One of the main characteristics of the RER/Transilien network is its named routes. Due to the lines' length and their many branches, there are many different routes and service types a given train can take, and in order to reduce confusion, the routes (called "missions") are named with a four letter mission code. There are two naming schemes: RATP's scheme, used on RER A, B and C, and SNCF's scheme used on RER D and E as well as all Transilien lines:
- Under RATP's naming scheme, the first letter indicates the route's terminus, the second letter indicates the service type (E means omnibus, i.e. stops at all stations), the third and fourth letter are just there to make the name pronounceable, and after the code comes a number from 01 to 99, odd when westbound (line A) or northbound (line B) and viceversa, and increased every time a train of the same mission leaves the first station; when the train counter reaches 100, the counter is resetted and the last two letters are changed. DROP24, for example, means it stops at Noisy-le-Grand Mont d'Est (D), it's not omnibus (R), and it's the 12th train that has followed this mission so far. When the two last letters are ZZ (e.g. DRZZ), this means the service has been changed for unexpected reasons such as an accident or the trains being on strike; when the first letter is a W, the train is completely nonstop and headed for the maintenance depots.
- Under SNCF's naming scheme, meanwhile, each letter has one meaning depending on the line. On RER D, for example, MIPE indicates a route that ends at Châtelet-Les Halles (M), nonstop between Gare de Lyon and Villeneuve-Saint Georges (I), through the Évry-Courcouronnes branch (P), and doesn't calls at Viry-Châtillon station (E). There is no train counter, and code VIDE (French for empty) indicates a train that goes nonstop to the maintenance depots.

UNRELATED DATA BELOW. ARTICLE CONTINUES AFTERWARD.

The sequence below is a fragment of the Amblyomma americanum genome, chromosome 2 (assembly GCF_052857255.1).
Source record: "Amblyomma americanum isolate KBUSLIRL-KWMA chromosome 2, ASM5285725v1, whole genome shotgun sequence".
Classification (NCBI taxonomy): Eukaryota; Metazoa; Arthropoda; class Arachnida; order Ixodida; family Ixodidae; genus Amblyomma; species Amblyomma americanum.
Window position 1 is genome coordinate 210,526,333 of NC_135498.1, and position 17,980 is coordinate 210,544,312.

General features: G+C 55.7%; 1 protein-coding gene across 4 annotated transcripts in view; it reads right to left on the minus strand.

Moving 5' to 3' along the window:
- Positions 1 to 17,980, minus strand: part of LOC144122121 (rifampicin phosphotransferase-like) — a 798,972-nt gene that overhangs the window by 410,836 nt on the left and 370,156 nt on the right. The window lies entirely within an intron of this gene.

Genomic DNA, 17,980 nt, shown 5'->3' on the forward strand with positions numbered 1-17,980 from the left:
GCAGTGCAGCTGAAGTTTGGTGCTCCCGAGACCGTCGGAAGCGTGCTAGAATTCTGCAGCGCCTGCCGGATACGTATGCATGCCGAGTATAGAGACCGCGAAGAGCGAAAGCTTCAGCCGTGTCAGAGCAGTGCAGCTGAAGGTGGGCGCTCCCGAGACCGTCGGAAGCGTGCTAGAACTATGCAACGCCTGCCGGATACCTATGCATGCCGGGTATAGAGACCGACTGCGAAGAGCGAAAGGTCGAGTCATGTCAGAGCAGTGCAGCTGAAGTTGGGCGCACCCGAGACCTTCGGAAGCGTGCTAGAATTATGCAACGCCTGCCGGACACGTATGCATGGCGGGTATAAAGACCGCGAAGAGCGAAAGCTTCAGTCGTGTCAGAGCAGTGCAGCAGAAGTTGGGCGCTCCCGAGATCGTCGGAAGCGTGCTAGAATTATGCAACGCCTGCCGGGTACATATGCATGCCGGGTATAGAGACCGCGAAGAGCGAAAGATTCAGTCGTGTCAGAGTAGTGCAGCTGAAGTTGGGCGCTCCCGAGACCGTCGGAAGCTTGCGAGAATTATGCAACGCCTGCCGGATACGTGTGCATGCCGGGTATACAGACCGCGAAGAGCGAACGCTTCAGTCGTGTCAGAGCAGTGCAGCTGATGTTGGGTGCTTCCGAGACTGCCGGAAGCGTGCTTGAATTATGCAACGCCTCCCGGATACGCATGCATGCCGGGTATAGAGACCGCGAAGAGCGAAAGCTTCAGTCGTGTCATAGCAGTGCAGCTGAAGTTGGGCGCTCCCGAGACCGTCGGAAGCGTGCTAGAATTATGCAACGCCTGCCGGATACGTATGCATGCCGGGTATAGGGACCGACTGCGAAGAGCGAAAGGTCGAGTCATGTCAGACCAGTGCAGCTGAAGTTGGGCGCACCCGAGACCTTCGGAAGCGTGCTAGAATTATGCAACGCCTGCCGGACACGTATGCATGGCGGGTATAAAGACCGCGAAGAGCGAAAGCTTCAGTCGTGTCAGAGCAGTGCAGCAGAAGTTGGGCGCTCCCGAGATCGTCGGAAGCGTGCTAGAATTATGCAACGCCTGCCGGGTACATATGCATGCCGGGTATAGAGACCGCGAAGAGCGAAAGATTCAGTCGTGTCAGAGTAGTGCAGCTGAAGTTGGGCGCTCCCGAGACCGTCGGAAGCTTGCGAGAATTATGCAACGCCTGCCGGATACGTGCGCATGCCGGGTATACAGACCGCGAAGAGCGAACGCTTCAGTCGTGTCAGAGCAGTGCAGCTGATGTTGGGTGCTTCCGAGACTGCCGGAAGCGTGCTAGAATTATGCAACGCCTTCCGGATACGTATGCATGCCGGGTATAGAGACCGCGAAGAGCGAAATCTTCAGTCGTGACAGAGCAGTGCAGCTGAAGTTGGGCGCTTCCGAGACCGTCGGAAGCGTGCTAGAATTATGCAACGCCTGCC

system is similarly divided in two: the RATP lines, which run around downtown Paris, and the Optile lines, which provide transportation within Ile-de-France. Of note is the night bus, which passes at 30 minute intervals when the last regular busses stop passing, previously known as Noctambus
back when it only served downtown Paris, now renamed Noctilien
because it now reaches out to Ile-de-France.
Finally, there are also nine Tramway
lines run by RATP, which operate in the inner-most suburbs in a circle, as well as a recently opened line of Vogueo
boats that can be paid with a regular transport ticket and will move you along the Seine river.
The advantages of this complex network are two:
1. The entirety of Ile-de-France can be easily covered without using a private car even by people who are totally foreign to the country and who speak only a few words of French. Due to the rather complex and crowded road network, the usual advantage of having a car, freedom of movement, is annihilated: one has to know in advance where to go, where to park, where are road tolls to be paid, how to avoid the rush hours and so on. It may be complicated even for a native, a foreign visitor may be totally lost.
2. Central Paris has extremely expensive (and, unfortunately, for cramped spaces which are definitely not up to price) housing costs and rents, therefore the large population which works there would rather commute to work from cheaper and less crowded places. With millions of daily commuters, travel by car or bus quickly becomes impractical.